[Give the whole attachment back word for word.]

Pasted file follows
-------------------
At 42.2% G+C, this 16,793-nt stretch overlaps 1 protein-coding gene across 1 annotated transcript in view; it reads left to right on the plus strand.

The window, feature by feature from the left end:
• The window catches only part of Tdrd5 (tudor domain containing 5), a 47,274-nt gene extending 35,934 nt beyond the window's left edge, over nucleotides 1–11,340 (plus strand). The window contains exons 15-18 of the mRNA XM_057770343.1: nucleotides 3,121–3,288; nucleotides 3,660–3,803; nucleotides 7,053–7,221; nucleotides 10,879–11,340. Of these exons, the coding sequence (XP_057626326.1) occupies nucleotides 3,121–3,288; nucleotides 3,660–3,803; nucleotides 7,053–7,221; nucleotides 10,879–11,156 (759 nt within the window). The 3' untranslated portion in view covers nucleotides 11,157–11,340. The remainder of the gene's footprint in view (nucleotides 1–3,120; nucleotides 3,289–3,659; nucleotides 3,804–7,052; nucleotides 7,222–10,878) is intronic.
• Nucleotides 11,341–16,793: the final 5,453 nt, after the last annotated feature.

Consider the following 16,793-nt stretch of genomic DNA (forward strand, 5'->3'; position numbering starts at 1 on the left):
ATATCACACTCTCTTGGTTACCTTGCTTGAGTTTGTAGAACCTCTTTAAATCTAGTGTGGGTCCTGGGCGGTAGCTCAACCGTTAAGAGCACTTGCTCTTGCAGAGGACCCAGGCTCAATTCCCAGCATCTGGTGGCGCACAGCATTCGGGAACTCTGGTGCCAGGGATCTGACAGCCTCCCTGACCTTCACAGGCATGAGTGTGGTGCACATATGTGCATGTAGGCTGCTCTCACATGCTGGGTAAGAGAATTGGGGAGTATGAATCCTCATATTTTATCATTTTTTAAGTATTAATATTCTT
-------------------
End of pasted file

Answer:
At 42.2% G+C, this 16,793-nt stretch overlaps 1 protein-coding gene across 1 annotated transcript in view; it reads left to right on the plus strand.

The window, feature by feature from the left end:
• The window catches only part of Tdrd5 (tudor domain containing 5), a 47,274-nt gene extending 35,934 nt beyond the window's left edge, over nucleotides 1–11,340 (plus strand). The window contains exons 15-18 of the mRNA XM_057770343.1: nucleotides 3,121–3,288; nucleotides 3,660–3,803; nucleotides 7,053–7,221; nucleotides 10,879–11,340. Of these exons, the coding sequence (XP_057626326.1) occupies nucleotides 3,121–3,288; nucleotides 3,660–3,803; nucleotides 7,053–7,221; nucleotides 10,879–11,156 (759 nt within the window). The 3' untranslated portion in view covers nucleotides 11,157–11,340. The remainder of the gene's footprint in view (nucleotides 1–3,120; nucleotides 3,289–3,659; nucleotides 3,804–7,052; nucleotides 7,222–10,878) is intronic.
• Nucleotides 11,341–16,793: the final 5,453 nt, after the last annotated feature.

Consider the following 16,793-nt stretch of genomic DNA (forward strand, 5'->3'; position numbering starts at 1 on the left):
ATATCACACTCTCTTGGTTACCTTGCTTGAGTTTGTAGAACCTCTTTAAATCTAGTGTGGGTCCTGGGCGGTAGCTCAACCGTTAAGAGCACTTGCTCTTGCAGAGGACCCAGGCTCAATTCCCAGCATCTGGTGGCGCACAGCATTCGGGAACTCTGGTGCCAGGGATCTGACAGCCTCCCTGACCTTCACAGGCATGAGTGTGGTGCACATATGTGCATGTAGGCTGCTCTCACATGCTGGGTAAGAGAATTGGGGAGTATGAATCCTCATATTTTATCATTTTTTAAGTATTAATATTCTT